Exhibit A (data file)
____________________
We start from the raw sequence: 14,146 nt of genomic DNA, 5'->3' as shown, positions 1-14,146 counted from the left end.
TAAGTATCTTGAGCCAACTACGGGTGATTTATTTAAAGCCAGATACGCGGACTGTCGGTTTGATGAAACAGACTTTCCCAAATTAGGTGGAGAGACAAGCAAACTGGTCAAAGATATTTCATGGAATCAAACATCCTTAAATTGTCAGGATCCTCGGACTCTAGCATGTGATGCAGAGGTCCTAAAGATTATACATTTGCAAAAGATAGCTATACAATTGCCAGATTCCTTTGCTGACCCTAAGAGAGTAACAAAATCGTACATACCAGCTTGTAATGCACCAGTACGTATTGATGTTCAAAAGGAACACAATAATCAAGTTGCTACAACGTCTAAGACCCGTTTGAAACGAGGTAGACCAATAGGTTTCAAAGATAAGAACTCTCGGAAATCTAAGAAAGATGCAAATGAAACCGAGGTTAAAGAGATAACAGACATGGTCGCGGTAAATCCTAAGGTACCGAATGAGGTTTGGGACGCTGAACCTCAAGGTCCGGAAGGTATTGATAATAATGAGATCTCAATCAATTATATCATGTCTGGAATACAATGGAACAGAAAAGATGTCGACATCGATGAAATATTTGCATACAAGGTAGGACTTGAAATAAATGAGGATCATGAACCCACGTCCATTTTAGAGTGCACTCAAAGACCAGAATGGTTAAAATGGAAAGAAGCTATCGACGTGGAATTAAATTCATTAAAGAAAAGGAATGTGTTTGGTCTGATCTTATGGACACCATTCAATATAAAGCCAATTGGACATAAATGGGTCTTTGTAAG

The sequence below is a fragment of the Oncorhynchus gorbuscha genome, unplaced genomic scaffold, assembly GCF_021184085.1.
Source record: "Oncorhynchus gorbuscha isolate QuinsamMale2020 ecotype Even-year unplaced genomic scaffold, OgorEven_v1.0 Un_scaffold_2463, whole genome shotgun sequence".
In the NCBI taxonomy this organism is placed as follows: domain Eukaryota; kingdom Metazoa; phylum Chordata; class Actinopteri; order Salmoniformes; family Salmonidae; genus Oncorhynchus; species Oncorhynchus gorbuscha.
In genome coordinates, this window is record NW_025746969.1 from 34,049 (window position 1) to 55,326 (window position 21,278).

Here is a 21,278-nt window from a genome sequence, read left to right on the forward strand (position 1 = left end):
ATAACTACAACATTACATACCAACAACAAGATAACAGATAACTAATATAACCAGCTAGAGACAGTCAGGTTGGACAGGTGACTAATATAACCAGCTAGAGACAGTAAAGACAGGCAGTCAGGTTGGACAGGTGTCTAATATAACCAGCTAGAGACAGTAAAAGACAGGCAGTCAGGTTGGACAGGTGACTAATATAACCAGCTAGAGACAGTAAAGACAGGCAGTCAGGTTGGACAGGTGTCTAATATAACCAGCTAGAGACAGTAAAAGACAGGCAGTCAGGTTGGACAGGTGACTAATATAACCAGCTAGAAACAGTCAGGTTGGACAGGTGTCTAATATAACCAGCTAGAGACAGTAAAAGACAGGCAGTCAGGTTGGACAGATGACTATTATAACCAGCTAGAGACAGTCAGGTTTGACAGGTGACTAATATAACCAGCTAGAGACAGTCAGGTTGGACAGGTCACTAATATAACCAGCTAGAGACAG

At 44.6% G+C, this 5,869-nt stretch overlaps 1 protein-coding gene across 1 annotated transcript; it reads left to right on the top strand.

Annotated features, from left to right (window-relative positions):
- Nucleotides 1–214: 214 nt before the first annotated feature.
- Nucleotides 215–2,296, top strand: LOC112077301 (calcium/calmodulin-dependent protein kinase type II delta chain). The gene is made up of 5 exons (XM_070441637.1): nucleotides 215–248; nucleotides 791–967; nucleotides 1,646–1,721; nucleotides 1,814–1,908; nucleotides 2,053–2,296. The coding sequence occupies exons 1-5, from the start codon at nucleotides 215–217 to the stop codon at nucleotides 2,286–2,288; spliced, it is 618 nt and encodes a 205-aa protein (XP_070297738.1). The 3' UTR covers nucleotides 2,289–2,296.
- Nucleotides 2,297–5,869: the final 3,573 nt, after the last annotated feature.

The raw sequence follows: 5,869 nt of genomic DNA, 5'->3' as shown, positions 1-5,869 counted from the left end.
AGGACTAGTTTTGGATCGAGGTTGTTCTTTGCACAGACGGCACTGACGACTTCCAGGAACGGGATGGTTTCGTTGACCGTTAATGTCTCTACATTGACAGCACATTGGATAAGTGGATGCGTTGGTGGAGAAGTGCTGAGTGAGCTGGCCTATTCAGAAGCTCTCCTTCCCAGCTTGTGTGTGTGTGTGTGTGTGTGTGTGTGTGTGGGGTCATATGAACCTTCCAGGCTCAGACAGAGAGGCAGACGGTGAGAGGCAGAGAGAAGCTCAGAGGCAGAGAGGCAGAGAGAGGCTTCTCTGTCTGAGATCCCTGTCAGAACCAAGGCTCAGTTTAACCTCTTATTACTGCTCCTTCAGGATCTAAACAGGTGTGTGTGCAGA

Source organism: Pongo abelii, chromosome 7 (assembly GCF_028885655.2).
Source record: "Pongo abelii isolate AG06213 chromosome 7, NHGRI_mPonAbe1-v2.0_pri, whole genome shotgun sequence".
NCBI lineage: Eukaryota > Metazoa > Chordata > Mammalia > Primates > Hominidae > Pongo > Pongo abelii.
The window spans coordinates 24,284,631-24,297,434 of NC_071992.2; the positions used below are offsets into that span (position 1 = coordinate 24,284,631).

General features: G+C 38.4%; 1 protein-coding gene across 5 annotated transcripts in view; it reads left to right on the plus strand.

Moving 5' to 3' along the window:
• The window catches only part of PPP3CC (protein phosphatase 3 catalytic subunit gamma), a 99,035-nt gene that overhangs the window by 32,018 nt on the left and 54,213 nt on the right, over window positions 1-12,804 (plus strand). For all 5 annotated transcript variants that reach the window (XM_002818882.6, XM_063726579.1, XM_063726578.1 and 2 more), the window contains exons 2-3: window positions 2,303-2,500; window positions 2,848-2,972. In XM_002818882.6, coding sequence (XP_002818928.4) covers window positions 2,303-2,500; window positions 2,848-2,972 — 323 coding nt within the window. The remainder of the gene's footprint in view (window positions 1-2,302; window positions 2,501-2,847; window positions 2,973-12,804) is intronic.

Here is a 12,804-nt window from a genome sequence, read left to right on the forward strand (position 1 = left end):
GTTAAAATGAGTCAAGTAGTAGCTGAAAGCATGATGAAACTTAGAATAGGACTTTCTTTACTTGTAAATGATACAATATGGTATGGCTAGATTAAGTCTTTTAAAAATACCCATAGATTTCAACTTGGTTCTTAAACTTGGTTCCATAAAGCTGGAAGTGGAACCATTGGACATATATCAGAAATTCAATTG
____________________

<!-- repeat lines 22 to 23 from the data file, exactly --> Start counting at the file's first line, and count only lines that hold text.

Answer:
• The window catches only part of PPP3CC (protein phosphatase 3 catalytic subunit gamma), a 99,035-nt gene that overhangs the window by 32,018 nt on the left and 54,213 nt on the right, over window positions 1-12,804 (plus strand). For all 5 annotated transcript variants that reach the window (XM_002818882.6, XM_063726579.1, XM_063726578.1 and 2 more), the window contains exons 2-3: window positions 2,303-2,500; window positions 2,848-2,972. In XM_002818882.6, coding sequence (XP_002818928.4) covers window positions 2,303-2,500; window positions 2,848-2,972 — 323 coding nt within the window. The remainder of the gene's footprint in view (window positions 1-2,302; window positions 2,501-2,847; window positions 2,973-12,804) is intronic.

Here is a 12,804-nt window from a genome sequence, read left to right on the forward strand (position 1 = left end):